When politicians in Congress are spouting this ideology and Tucker Carlson is promoting it on Fox News, it affects ALL of us. Nothing makes white nationalists happier than other minority groups fighting each other. It’s divide and conquer.
DZ: The way you created empathy for Declan was simply impressive. I found that I at least understood his collapsing world and desperation – even if I did not condone his joining an extremist group. How do you ultimately feel about Declan? Do you feel empathetic towards him? Did this book change your perspective about extremists?
SDL: I had to find empathy for Declan so I could write him. As far as changing my perspective about extremists, I’m still scared and deeply concerned about how extremist ideology is being displayed in Congress and in legislatures and school board meetings across our country.
Researching and writing the book didn’t eliminate that fear. I had to work to overcome it. What the process of this book did was change how I REACT to people who hold those views, especially young people, because I learned that most people aren’t initially attracted to the movement because of the ideology. It’s because they’re missing something in their lives, and becoming part of the group gives them community, identity, and purpose.
In the past, my fear has caused me to shut down or attack – the flight or fight reaction. I’m not entirely cured of that, especially online, where I tend to employ the block button freely. But in real life conversations, I’m trying a different strategy – one which filmmaker Deeyah Khan (White Right, Meeting the Enemy is a must watch) calls “radical curiosity.” Rather than confrontation, I approach these conversations with a genuine desire to understand.
My deepest hope is that I can speak to students in parts of the country where they might not have ever met a Jewish person before.
DZ: How did you decide that no one in Anshe Chesed would get hurt? In a book I read right after yours, The Life and Crimes of Hoodie Rosen, the Jews targeted were hurt and even killed. How did you make this decision as an author? (I actually felt very anxious knowing that the attack was coming, and wondering whether Jake and Arielle were going to make it!!)
SDL: Isaac Blum did such a great job of making Hoodie Rosen humorous that the violence comes as more of a shock. SKOH was already dark and I personally I didn’t want to go there. What I did want readers to understand though, is that even when violence doesn’t happen, that fear is always there – and has been for a long time. Most of my non-Jewish friends had absolutely no idea about how much security we have, just to go pray on Shabbat, let alone for events or the High Holidays. They don’t get how Jewish places of worship struggle between the desire to be open and welcoming spaces, and keeping congregants safe. They have no idea how much money our congregations have had to raise to implement things like active shooter locks on Hebrew school doors. The walk-through that Jake and Arielle do with their youth group and the conflicting emotions they discuss afterward with Rabbi Jonas are 100% based on my own feelings following a similar walk through at my synagogue before the High Holidays in 2019.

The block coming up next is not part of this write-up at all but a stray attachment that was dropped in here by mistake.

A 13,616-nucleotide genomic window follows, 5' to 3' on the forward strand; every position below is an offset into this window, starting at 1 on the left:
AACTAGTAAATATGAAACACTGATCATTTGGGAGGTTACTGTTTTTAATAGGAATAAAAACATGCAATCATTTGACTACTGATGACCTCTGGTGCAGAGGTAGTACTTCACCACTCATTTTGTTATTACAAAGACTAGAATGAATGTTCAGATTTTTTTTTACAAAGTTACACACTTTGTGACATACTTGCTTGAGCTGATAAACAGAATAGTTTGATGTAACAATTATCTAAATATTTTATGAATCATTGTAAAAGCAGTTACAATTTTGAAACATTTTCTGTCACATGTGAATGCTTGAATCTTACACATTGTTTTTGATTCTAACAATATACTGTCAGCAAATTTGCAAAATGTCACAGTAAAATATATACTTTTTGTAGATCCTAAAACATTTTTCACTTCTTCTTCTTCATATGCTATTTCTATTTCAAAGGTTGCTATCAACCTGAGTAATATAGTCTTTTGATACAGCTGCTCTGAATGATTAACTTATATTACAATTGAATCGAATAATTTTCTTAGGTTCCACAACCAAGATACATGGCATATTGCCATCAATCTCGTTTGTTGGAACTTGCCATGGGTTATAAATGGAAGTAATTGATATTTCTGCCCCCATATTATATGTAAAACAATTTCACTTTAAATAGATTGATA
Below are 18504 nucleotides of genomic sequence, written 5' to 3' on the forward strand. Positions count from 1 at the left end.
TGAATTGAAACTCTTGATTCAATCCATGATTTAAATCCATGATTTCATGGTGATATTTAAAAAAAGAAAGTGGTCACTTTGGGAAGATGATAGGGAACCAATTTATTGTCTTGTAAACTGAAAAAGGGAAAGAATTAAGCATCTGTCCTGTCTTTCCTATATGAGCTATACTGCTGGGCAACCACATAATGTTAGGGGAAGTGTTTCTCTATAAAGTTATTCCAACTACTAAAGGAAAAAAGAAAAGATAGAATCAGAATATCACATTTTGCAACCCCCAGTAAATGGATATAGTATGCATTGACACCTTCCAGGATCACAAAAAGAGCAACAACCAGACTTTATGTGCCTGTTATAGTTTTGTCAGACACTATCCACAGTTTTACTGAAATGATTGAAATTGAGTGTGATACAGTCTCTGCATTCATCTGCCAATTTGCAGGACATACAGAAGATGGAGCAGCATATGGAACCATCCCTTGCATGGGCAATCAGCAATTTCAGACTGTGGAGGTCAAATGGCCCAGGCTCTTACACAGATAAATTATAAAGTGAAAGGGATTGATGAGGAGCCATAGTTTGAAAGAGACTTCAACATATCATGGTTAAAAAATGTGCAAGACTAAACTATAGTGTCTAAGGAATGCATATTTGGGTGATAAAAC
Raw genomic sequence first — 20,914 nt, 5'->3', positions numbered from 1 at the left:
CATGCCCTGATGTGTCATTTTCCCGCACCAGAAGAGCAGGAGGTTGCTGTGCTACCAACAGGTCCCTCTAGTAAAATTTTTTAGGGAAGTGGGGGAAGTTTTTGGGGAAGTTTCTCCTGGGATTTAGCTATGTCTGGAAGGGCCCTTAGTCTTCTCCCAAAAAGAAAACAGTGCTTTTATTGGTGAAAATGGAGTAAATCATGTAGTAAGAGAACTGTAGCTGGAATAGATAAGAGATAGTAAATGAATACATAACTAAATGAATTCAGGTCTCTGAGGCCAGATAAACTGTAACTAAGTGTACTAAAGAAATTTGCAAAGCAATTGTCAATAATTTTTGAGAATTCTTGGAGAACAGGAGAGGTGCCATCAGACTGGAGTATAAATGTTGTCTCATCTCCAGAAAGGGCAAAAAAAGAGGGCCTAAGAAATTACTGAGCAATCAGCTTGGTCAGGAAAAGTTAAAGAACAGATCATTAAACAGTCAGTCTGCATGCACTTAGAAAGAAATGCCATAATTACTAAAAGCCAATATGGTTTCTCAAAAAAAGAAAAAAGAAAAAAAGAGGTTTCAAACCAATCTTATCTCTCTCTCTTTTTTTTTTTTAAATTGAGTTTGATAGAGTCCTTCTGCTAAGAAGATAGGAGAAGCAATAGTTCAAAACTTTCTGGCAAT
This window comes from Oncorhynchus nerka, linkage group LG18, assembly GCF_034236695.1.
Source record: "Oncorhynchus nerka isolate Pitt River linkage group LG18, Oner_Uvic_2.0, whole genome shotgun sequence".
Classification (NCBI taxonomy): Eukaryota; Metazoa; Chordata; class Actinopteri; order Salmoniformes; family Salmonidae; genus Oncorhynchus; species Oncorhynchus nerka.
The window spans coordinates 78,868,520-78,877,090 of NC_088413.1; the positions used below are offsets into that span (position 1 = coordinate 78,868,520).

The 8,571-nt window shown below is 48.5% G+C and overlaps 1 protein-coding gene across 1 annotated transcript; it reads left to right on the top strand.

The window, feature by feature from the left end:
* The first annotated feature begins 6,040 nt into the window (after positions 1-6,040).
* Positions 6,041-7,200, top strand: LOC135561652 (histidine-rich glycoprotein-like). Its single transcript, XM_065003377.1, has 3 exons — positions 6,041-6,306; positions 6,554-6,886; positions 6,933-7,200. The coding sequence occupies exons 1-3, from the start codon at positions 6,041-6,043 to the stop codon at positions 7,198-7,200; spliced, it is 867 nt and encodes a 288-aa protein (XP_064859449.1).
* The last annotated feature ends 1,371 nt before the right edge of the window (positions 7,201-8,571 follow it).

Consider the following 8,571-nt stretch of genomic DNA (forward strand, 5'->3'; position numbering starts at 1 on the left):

DZ: In your research, did you speak to families of ex-extremists? I felt so much sympathy for Kayleigh and Declan’s parents. I almost felt the worst for them!
SDL: Early on in my research, I spoke with a mother whose son is an extremist and who is totally gutted by it. She is a wonderful, kind, empathetic person. Parents can certainly be an influence, but so much radicalization is taking place online these days, busy parents might not even know the kinds of things their kids are being exposed to.
DZ: Multiple family members did try to reach Declan once they realized that he was in a rabbit hole… and nothing helped. Is there any way to reach someone who has gone down the extremist rabbit hole? How can we protect our kids? It seems like even if we are aware that they’re in dangerous territory, it’s not clear there’s much we can do! Could Declan’s parents have done more? Therapy? Groups? Forbidden him from going to Ronan’s? (I wish they would have, anyway!)
SDL: Ask questions with curiosity, not judgement (even though you might be feeling it). Try to understand what lack there is in their life that being part of an extremist group is filling. Is it a sense of identity? Community? Purpose?
What are some healthier ways that they could find those things?
Having them read or listen to talks by former extremists is useful, because they know the language and how groups recruit.
DZ: What is your advice for burgeoning MG or YA writers?
SDL: Read a lot of books in your genre – both as a reader and then critically as a writer.
Go to conferences and listen to editors and agents and other writers.
Find trusted readers who will give you honest and helpful critique. Learn that if more than one person says there’s a problem, you need to pay attention.
But the best advice is what Jane Yolen said at a SCBWI conference when I was first starting out: “Get your butt in the chair and write the damn book.”
Sarah Darer Littman is the critically acclaimed author of 19 middle grade and young adult novels, including Some Kind of Hate, Deepfake, Backlash (Winner of the Iowa Teen Book Award and the Grand Canyon Reader Award) and Confessions of a Closet Catholic, winner of the Sydney Taylor Book Award. As well as writing novels, Sarah teaches in the MFA program at Western CT State University, and at the Yale Writers’ Workshop. She is also an award-winning columnist. Sarah lives in Connecticut, in a house that never seems to have enough bookshelves.
Twitter, Instagram, & Post = @sarahdarerlitt
(Check out this related post by Laura Fineberg Cooper: THE ASSIGNMENT BY LIZA WIEMER: WOULD YOU SPEAK UP FOR WHAT IS RIGHT?)